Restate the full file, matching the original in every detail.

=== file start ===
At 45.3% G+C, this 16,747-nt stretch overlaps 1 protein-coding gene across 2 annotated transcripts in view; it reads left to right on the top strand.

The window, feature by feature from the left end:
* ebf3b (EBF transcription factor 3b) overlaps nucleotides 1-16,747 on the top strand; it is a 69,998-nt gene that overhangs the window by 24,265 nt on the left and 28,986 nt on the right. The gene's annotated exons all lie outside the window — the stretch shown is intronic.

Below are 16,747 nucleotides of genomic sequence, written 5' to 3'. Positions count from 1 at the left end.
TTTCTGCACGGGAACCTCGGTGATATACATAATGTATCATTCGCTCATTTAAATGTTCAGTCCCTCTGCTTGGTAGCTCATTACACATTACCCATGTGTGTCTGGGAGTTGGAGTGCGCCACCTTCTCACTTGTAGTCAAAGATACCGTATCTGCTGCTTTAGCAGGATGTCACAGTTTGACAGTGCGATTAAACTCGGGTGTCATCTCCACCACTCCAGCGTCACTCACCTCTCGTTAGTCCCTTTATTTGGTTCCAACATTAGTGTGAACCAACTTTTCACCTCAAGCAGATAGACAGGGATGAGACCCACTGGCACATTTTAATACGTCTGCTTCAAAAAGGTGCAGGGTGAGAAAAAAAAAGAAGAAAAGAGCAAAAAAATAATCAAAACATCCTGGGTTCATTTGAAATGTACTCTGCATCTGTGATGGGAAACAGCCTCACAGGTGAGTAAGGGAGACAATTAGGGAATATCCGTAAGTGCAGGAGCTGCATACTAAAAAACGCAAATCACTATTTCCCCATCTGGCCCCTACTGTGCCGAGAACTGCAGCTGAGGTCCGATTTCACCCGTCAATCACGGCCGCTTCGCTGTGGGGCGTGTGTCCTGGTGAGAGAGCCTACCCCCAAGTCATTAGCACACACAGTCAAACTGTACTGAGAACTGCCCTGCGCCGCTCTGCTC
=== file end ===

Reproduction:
At 45.3% G+C, this 16,747-nt stretch overlaps 1 protein-coding gene across 2 annotated transcripts in view; it reads left to right on the top strand.

The window, feature by feature from the left end:
* ebf3b (EBF transcription factor 3b) overlaps nucleotides 1-16,747 on the top strand; it is a 69,998-nt gene that overhangs the window by 24,265 nt on the left and 28,986 nt on the right. The gene's annotated exons all lie outside the window — the stretch shown is intronic.

Below are 16,747 nucleotides of genomic sequence, written 5' to 3'. Positions count from 1 at the left end.
TTTCTGCACGGGAACCTCGGTGATATACATAATGTATCATTCGCTCATTTAAATGTTCAGTCCCTCTGCTTGGTAGCTCATTACACATTACCCATGTGTGTCTGGGAGTTGGAGTGCGCCACCTTCTCACTTGTAGTCAAAGATACCGTATCTGCTGCTTTAGCAGGATGTCACAGTTTGACAGTGCGATTAAACTCGGGTGTCATCTCCACCACTCCAGCGTCACTCACCTCTCGTTAGTCCCTTTATTTGGTTCCAACATTAGTGTGAACCAACTTTTCACCTCAAGCAGATAGACAGGGATGAGACCCACTGGCACATTTTAATACGTCTGCTTCAAAAAGGTGCAGGGTGAGAAAAAAAAAGAAGAAAAGAGCAAAAAAATAATCAAAACATCCTGGGTTCATTTGAAATGTACTCTGCATCTGTGATGGGAAACAGCCTCACAGGTGAGTAAGGGAGACAATTAGGGAATATCCGTAAGTGCAGGAGCTGCATACTAAAAAACGCAAATCACTATTTCCCCATCTGGCCCCTACTGTGCCGAGAACTGCAGCTGAGGTCCGATTTCACCCGTCAATCACGGCCGCTTCGCTGTGGGGCGTGTGTCCTGGTGAGAGAGCCTACCCCCAAGTCATTAGCACACACAGTCAAACTGTACTGAGAACTGCCCTGCGCCGCTCTGCTC